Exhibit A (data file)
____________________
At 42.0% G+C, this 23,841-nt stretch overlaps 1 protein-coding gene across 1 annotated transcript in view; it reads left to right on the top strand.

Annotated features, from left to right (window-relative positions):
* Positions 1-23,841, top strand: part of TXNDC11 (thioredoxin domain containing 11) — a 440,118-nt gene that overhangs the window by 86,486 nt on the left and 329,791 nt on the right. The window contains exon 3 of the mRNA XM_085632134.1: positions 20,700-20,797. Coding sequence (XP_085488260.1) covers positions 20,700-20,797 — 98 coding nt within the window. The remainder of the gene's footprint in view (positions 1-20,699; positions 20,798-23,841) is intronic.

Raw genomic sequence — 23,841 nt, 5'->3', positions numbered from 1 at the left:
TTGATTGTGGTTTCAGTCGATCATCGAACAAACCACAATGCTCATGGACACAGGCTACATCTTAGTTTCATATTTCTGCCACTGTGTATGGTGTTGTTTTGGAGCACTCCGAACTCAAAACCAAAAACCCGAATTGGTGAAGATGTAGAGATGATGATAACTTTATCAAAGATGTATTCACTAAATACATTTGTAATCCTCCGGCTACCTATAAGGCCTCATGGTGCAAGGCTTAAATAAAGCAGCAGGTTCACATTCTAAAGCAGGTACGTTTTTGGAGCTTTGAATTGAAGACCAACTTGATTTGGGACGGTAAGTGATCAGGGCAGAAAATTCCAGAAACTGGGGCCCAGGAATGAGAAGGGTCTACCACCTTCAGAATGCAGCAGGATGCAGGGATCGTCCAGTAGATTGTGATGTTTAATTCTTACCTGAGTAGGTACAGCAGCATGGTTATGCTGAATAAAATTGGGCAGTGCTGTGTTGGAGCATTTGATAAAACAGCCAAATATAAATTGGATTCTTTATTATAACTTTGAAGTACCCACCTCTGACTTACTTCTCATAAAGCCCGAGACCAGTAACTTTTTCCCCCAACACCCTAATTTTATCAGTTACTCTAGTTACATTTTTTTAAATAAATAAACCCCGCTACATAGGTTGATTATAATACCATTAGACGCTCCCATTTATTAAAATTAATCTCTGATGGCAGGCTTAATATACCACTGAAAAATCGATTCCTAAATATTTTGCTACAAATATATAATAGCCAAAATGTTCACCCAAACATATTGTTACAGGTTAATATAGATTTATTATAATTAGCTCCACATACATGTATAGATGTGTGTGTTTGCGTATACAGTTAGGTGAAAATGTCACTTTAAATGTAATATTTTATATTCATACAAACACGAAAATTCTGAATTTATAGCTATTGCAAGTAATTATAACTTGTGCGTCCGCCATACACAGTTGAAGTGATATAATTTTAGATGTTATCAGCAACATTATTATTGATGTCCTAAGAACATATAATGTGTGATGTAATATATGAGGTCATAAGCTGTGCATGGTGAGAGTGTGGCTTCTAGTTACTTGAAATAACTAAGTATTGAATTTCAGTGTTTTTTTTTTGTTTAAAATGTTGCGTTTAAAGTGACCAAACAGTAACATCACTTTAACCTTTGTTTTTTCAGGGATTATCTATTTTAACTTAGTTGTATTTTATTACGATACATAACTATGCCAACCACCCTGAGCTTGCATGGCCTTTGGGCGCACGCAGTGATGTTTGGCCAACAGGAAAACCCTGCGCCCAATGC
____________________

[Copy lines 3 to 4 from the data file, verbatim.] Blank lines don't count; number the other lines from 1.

* Positions 1-23,841, top strand: part of TXNDC11 (thioredoxin domain containing 11) — a 440,118-nt gene that overhangs the window by 86,486 nt on the left and 329,791 nt on the right. The window contains exon 3 of the mRNA XM_085632134.1: positions 20,700-20,797. Coding sequence (XP_085488260.1) covers positions 20,700-20,797 — 98 coding nt within the window. The remainder of the gene's footprint in view (positions 1-20,699; positions 20,798-23,841) is intronic.

Raw genomic sequence — 23,841 nt, 5'->3', positions numbered from 1 at the left: